Mid Winter Hibernation & Healing

Varicose Veins are another of the delightful things I inherited from my Father – together with his nose, long, gaunt face, hair trigger temper and belief that I know best about all things.  There isn’t much I can do about my nose or the shape of my face, I have worked very hard on my arrogance, unasked for offering of advice and my anger and temper.  My personality has changed, but the physical attributes remained.  When I first saw myself in profile aged 15 I was devastated and begged my Mother for a nose job when I turned 18.  It never eventuated.

And after years of aching, itchy, legs and never being able to bare my legs in public in the summer, I decided to put myself in the hands of a vascular surgeon.  Luckily she was a lady and a nice one at that.  She listened to my horror of anaesthetics, scalpels and hospitals, and made me feel safe.

I went on a waiting list that was anticipated to be at least 6 months, and forgot about it.  Then came a phone call – could I commit to a slot in 10 days time as Wauchope Hospital had had a cancellation.  Ged agreed to be home and I grabbed it.  Better to be sick and wearing support stockings mid winter!  Then there was a huge debate about my refusal to have an epidural.  Some people are scared of flying, some of horses, some of heights – for me it is epidurals.  There’s no way anyone is going to stick a huge needle down into my spinal cord.  Ugh!

Finally the anaesthetist agreed to a General Anaesthetic for me and I was booked in.  Rather like childbirth, it is a good thing I had no idea what I was in for beforehand!

Up really early on the Friday morning and drove myself and JP to Wauchope, for him to drive the car back home.  Nil by mouth and all that, but clutching my thermos of tea for after the op.  The hospital was extremely efficient and everything happened very quickly.  I was first up so straight into the hospital gown, the anaesthetist came to meet me and I made him PROMISE not to do an epidural (!) and then the surgeon came to mark up my legs.  Quick as a flash I was in pre-theatre and needled and the next thing I knew I was out, freezing cold, teeth chattering and nurses flitting around me asking about pain and temperature and trying to stabilise me.  Then I was out in the day surgery warmth and drinking my tepid tea before staggering into the loo to get dressed.  In and out must be their motto because they rang Ged to come and take me away before lunch and he decided to take me straight home.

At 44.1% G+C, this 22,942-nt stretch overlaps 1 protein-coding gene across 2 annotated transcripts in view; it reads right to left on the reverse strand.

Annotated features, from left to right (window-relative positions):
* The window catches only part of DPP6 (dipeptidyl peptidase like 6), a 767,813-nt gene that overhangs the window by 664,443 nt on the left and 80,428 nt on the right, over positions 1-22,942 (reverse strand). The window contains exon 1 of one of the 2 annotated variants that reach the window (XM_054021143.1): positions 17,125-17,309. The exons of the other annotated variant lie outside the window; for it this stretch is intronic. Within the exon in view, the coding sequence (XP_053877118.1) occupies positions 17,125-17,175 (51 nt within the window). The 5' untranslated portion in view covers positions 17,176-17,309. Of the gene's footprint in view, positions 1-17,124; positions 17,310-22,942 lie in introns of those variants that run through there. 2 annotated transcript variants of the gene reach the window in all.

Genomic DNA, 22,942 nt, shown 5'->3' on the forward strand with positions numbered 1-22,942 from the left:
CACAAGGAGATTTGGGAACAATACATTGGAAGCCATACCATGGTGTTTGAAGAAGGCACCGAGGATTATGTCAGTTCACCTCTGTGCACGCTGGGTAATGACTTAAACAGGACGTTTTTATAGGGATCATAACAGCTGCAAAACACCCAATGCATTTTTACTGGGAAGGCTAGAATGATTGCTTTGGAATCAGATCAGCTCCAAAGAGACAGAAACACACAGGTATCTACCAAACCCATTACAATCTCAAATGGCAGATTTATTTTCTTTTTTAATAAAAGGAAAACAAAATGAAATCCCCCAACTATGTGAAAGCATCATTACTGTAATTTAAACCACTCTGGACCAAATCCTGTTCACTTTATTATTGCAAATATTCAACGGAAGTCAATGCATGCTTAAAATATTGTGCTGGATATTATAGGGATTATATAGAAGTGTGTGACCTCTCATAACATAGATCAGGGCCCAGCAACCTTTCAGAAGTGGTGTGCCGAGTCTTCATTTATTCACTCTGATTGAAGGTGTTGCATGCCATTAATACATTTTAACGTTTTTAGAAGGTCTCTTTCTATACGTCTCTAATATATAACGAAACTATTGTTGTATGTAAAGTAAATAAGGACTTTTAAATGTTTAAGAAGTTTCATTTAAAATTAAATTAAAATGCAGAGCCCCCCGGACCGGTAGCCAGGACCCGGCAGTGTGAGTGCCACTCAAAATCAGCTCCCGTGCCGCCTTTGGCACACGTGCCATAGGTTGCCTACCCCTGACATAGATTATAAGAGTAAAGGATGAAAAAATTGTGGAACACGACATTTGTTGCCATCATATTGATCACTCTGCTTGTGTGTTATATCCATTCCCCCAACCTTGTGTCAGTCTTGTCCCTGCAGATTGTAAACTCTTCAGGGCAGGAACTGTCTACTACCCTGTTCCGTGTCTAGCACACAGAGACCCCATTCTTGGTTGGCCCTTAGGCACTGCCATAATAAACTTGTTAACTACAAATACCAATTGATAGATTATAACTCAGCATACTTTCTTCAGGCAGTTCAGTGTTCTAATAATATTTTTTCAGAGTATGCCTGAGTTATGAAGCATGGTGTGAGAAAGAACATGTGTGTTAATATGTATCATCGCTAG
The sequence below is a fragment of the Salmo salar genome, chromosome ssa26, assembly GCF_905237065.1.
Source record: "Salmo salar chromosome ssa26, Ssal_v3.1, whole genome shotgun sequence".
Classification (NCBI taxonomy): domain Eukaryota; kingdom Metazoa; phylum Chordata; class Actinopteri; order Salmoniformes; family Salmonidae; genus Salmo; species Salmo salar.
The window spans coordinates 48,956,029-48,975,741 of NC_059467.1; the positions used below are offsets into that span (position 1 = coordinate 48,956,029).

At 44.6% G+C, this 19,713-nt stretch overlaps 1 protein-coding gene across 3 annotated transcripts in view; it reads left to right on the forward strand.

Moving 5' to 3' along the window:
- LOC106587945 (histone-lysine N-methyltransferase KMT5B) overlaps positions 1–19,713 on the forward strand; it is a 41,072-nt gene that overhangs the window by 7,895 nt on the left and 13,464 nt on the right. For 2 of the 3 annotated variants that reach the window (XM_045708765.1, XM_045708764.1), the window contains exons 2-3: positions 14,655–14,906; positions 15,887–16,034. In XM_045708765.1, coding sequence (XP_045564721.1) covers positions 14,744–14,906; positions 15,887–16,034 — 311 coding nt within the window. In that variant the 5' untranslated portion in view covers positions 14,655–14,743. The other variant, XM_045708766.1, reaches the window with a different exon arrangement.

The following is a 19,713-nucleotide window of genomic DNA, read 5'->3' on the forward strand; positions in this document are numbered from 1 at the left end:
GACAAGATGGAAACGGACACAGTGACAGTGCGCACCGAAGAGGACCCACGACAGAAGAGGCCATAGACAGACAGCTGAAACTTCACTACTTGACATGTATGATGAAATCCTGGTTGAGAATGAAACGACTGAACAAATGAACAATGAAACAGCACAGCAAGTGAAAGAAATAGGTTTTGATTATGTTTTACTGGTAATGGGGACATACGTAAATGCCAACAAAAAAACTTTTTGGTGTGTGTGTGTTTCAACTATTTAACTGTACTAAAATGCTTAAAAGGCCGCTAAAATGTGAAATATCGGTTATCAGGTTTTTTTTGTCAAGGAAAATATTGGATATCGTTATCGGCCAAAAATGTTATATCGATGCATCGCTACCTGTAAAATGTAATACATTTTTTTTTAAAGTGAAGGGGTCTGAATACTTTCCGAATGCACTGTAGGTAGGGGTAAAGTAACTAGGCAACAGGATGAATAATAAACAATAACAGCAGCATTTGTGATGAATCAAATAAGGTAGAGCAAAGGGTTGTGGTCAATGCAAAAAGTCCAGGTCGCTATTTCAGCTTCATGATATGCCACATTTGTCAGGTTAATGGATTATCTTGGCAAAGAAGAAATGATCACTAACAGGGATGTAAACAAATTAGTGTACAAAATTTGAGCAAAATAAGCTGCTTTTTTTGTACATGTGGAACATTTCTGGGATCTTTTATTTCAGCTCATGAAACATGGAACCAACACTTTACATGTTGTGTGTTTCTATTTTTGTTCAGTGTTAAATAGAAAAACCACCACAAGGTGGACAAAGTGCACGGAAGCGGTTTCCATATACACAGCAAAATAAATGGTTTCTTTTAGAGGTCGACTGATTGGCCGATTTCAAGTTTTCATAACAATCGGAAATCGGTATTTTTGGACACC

Of course I was flying from the anaesthetic for days.  We had our big mid-winter party on at the weekend so were surrounded by friends, and I mainly sat with my feet up in our newly configured sitting room, knitting. I even went for a walk on Saturday although that was pushing it!  I supped champagne and enjoyed being Queen for a few days.

When the drugs started wearing off my legs really ached and I wondered what on earth I had been thinking.  Then I really crashed with a temperature, throwing up and diarrhoea.  Not sure whether it was flu or opiate withdrawal.  Whatever, I was a groaning, shivering, blob under the duvet for 2 days.  Thank God Ged was there to keep the wheels turning while I hibernated.